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Build the ISA habit

31st April 2021

Unless you’re an accountant, or the Chancellor of the Exchequer, the start of the new tax year probably isn’t ringed on the calendar on your kitchen wall.

But perhaps it should be. April 6 is a key date for all of us, and when it comes to saving, being prepared will help you make the most of every penny you can put away.

ISA allowances are based on the tax year, rather than from January to December, and taking the time to prepare will help you take full advantage of ISA saving.

A great way to save well

Saving is a great habit to get into, and ISAs help you maximise the benefits by keeping any gains free from tax.

Even if you don’t have much to spare, saving little and often helps make saving a habit, and monthly payments into an ISA will soon start to add up.

Click here to find out more, so you’re armed with the knowledge you need to make a confident decision about how to make an ISA work best for you.

How to have a happy new (tax) year every year

There are two very good reasons to get yourself ISA-ready in plenty of time.

Firstly, to make sure you make the best use of your allowance.

ISAs let you save money without paying tax on interest or any investment returns but there are strict limits on how much you can save. For the 2021 to 2022 tax year, adults can put up to £20,000 in to ISAs. This allowance is unchanged from 2020 to 2021.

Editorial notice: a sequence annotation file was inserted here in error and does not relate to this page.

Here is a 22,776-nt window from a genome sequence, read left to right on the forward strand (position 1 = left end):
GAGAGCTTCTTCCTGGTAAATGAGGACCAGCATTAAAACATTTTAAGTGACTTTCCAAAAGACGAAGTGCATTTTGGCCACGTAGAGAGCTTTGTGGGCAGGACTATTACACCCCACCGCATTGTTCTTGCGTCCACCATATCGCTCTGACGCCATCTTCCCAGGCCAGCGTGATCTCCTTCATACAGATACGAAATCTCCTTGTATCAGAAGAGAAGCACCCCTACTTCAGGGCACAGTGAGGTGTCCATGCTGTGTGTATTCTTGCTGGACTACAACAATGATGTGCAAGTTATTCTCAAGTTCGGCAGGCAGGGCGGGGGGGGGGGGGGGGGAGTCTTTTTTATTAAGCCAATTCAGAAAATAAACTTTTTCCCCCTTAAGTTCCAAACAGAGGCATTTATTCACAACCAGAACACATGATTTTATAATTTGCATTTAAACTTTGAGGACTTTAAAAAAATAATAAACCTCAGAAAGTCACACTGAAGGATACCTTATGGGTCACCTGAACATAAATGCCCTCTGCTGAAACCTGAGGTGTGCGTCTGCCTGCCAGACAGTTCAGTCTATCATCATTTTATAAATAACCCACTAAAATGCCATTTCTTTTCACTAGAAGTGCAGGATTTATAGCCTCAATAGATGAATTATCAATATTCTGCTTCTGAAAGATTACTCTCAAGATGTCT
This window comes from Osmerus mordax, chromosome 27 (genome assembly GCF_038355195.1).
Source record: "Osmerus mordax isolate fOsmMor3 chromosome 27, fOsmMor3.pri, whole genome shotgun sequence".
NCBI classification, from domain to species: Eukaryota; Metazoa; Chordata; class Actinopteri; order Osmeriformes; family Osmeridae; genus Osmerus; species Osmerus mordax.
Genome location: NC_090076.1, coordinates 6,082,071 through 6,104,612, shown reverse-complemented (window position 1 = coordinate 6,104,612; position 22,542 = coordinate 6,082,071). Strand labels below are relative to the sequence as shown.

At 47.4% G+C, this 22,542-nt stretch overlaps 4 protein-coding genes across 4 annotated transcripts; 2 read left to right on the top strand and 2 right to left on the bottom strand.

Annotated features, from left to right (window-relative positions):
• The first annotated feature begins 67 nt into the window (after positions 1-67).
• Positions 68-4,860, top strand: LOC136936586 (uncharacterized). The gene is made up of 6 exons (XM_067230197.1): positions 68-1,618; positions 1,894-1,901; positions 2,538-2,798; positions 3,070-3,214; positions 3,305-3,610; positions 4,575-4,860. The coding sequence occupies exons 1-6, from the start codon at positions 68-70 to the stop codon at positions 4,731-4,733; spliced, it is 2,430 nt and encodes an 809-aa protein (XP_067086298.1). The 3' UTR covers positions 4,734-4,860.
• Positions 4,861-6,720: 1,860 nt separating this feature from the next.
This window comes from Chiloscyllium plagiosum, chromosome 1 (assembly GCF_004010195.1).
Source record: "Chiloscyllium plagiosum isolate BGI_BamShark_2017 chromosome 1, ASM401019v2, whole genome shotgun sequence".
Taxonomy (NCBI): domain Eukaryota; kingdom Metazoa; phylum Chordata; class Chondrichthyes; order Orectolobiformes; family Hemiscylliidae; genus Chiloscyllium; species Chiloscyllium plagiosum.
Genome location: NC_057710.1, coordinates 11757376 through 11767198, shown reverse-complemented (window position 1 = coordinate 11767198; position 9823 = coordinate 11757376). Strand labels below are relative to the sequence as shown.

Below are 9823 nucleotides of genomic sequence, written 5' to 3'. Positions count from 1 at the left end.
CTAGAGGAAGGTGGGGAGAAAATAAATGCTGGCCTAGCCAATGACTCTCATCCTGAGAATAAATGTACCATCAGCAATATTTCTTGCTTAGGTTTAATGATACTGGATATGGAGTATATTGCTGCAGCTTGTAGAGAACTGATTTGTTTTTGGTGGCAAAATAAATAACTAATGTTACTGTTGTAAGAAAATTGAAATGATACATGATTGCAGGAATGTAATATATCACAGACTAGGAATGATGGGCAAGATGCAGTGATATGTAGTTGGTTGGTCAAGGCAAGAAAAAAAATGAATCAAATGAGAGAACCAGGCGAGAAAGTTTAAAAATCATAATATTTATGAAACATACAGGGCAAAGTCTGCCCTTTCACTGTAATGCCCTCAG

If you won’t get close to the limit, that may not matter to you, but if you are able to save the full allowance, make sure you have used it before the end of the tax year on April 5.

And secondly, if you have done your research in advance, you will have time to open the very best ISA for you on April 6, so your money will be working for you from day one.

You can only take out one cash ISA and one stocks and shares ISA each year, so making the right choice is crucial.

And once you’ve done it, make a note in your diary for next year, so it becomes tradition, just like singing Auld Lang Syne.

Your action plan
  • Budget - make the most of your allowance and max out your savings every year
  • Research - make sure you take out the ISA that works best for you
  • Plan - put a note in your diary for next year so this becomes an annual habit

Tax treatment depends on your individual circumstances and may change.

This is not intended to give financial advice or a personal recommendation. If you need a personalised recommendation based on your personal circumstances, you should seek the advice of your financial adviser.

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